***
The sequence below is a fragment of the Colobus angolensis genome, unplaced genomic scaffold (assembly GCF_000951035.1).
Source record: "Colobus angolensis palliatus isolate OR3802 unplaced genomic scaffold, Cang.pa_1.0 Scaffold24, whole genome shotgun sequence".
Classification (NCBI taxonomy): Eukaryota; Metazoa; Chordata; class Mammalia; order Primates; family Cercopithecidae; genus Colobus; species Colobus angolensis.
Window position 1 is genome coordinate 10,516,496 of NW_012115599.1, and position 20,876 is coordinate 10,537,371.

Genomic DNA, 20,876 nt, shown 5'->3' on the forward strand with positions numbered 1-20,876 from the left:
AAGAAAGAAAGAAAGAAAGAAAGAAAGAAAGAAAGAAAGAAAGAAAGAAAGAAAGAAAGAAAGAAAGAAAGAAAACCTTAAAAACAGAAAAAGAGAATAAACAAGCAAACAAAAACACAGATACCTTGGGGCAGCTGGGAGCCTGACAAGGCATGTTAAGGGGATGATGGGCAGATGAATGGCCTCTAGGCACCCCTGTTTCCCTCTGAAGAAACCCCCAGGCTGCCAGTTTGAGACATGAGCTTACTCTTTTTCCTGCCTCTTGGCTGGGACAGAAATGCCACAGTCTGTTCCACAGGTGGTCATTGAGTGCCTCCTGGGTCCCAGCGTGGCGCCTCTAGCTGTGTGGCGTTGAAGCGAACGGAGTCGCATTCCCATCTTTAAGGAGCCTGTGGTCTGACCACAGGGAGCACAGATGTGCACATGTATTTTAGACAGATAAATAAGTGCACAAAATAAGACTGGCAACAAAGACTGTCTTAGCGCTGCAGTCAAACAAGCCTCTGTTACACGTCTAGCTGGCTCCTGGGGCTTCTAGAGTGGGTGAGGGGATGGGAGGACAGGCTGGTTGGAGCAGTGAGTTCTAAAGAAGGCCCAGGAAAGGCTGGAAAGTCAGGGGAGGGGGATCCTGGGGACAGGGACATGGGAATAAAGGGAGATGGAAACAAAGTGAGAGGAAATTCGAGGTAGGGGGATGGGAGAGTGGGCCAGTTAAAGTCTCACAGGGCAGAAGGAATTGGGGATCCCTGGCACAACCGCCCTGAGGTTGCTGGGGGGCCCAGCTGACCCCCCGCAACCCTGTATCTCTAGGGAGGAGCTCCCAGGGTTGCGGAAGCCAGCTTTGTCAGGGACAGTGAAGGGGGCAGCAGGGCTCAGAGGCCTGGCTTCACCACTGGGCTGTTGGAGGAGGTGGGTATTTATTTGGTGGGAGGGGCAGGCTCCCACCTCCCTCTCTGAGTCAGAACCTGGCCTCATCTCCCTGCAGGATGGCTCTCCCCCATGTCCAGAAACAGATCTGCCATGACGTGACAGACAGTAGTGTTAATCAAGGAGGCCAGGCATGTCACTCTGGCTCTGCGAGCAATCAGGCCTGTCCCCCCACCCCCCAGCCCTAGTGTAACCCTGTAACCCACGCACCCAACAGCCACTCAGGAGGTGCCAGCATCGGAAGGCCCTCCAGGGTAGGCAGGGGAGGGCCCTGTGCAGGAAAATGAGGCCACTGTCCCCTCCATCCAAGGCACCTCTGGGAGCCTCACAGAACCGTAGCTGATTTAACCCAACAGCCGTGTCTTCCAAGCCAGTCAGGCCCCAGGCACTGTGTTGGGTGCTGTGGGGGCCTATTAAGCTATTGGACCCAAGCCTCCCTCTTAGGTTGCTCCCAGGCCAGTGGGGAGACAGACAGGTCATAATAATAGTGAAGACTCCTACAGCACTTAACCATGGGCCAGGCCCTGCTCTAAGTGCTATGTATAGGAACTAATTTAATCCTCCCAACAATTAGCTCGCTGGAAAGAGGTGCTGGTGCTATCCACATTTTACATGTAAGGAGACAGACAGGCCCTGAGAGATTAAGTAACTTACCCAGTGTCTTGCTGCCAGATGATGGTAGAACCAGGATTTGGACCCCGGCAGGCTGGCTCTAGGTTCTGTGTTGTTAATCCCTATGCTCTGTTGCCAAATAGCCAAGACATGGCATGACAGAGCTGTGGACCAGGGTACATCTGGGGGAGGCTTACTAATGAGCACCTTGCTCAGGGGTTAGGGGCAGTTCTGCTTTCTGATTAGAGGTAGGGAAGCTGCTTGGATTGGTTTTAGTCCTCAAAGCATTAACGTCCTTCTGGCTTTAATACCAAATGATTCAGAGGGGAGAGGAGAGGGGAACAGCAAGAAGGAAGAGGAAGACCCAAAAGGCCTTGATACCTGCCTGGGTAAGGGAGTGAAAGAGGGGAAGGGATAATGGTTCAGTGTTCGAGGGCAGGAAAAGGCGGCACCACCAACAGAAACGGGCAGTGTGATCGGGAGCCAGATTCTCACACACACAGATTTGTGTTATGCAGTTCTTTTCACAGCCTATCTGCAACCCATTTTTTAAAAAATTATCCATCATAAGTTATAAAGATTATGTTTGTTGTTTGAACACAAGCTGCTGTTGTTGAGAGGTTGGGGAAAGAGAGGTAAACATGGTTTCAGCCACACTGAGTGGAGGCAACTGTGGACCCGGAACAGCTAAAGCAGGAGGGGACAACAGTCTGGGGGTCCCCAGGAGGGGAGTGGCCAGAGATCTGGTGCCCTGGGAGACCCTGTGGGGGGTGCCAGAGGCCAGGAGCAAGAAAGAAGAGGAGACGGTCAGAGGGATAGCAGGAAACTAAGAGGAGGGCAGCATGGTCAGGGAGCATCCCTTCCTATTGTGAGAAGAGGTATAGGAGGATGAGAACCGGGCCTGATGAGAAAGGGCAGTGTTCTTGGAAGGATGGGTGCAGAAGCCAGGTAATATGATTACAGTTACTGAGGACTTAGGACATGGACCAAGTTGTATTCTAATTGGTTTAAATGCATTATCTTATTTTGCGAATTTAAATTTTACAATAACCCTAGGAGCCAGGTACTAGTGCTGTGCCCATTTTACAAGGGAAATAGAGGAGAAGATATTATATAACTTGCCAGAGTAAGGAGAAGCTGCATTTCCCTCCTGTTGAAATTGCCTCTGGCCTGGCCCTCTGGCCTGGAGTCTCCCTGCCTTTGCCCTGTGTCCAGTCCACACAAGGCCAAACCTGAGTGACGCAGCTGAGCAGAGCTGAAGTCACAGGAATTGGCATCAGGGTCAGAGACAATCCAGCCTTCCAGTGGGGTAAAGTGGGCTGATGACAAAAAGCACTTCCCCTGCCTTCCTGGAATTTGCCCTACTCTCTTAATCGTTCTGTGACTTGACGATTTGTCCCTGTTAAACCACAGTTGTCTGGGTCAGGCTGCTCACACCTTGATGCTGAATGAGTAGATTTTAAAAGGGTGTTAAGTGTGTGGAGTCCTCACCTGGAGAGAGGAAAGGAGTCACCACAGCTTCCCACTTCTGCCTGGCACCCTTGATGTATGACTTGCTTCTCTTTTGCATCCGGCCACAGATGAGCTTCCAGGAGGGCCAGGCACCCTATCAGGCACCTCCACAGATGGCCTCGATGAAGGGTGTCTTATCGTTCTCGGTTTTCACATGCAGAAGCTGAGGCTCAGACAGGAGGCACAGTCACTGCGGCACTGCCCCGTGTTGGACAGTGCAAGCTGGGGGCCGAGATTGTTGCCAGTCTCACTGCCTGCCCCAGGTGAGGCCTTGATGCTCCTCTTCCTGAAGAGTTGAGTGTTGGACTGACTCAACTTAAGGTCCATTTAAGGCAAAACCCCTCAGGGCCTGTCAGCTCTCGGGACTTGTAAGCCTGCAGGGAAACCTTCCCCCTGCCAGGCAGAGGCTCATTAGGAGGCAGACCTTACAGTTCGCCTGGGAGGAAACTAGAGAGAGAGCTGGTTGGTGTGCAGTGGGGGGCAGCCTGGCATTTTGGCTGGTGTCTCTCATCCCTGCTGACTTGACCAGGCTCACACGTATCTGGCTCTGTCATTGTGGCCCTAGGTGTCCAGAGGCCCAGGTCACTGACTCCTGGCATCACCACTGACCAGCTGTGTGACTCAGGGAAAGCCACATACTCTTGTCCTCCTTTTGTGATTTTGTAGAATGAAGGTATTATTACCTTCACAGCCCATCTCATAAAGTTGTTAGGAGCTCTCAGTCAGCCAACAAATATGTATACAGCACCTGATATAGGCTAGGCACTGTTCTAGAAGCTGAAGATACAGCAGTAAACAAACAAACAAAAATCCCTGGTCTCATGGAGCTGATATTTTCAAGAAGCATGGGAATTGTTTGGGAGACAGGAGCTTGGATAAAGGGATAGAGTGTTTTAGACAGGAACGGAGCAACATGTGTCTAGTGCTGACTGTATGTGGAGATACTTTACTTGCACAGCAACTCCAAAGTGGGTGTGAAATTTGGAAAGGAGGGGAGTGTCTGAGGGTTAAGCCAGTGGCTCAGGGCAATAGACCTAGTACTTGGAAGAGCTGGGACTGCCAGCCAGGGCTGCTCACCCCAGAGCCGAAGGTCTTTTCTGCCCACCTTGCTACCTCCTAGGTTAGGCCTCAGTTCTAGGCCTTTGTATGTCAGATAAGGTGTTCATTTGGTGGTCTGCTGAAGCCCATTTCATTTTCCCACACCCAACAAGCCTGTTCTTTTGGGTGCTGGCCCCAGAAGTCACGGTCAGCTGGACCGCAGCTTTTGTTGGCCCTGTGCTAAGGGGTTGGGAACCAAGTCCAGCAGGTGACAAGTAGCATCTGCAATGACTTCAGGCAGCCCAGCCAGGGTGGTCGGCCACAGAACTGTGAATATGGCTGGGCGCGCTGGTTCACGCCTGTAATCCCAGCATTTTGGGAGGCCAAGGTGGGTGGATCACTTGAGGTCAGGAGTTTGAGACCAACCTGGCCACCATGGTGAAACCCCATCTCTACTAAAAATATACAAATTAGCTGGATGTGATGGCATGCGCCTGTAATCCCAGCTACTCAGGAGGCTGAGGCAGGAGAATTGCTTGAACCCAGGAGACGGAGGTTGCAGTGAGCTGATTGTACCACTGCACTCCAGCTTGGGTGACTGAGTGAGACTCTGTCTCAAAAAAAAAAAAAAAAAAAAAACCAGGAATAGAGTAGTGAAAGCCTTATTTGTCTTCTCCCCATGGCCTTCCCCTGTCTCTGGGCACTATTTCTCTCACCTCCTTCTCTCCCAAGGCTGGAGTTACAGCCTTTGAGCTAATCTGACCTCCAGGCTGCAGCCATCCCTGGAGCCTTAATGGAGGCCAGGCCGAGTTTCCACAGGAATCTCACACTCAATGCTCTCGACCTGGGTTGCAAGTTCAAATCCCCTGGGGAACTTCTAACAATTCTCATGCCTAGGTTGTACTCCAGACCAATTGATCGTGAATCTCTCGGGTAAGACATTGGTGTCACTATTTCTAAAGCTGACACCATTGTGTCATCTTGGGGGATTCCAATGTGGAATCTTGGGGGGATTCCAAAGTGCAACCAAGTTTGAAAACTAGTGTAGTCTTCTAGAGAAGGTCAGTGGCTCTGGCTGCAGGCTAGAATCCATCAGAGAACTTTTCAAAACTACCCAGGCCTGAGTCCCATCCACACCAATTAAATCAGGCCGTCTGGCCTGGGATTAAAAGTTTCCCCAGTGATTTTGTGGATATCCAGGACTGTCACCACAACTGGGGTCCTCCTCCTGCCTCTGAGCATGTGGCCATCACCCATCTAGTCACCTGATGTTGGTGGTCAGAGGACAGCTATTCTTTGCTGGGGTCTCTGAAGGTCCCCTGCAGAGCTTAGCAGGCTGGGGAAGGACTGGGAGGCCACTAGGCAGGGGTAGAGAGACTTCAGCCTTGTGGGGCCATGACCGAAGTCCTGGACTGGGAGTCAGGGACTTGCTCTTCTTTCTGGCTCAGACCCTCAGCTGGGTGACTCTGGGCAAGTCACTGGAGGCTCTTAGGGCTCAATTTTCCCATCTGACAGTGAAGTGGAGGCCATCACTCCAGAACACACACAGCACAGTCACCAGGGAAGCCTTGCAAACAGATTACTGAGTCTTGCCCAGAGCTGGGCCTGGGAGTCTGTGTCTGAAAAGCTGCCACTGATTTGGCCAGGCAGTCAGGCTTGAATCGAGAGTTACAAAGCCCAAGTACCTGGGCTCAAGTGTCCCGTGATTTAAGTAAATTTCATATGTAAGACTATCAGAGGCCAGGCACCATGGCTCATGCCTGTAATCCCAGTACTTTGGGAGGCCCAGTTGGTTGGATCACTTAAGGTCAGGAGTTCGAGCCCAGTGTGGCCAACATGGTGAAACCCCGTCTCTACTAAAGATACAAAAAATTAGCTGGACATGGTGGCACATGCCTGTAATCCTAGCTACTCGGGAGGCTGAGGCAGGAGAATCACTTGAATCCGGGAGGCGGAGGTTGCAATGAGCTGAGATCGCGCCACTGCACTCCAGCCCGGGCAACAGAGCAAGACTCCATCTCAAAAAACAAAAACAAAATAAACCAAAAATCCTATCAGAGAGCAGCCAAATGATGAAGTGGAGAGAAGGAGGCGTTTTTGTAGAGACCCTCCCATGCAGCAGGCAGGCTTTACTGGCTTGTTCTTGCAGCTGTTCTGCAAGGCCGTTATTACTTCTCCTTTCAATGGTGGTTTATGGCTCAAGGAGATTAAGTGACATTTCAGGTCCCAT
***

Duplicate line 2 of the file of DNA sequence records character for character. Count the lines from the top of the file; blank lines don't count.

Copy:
Source record: "Colobus angolensis palliatus isolate OR3802 unplaced genomic scaffold, Cang.pa_1.0 Scaffold24, whole genome shotgun sequence".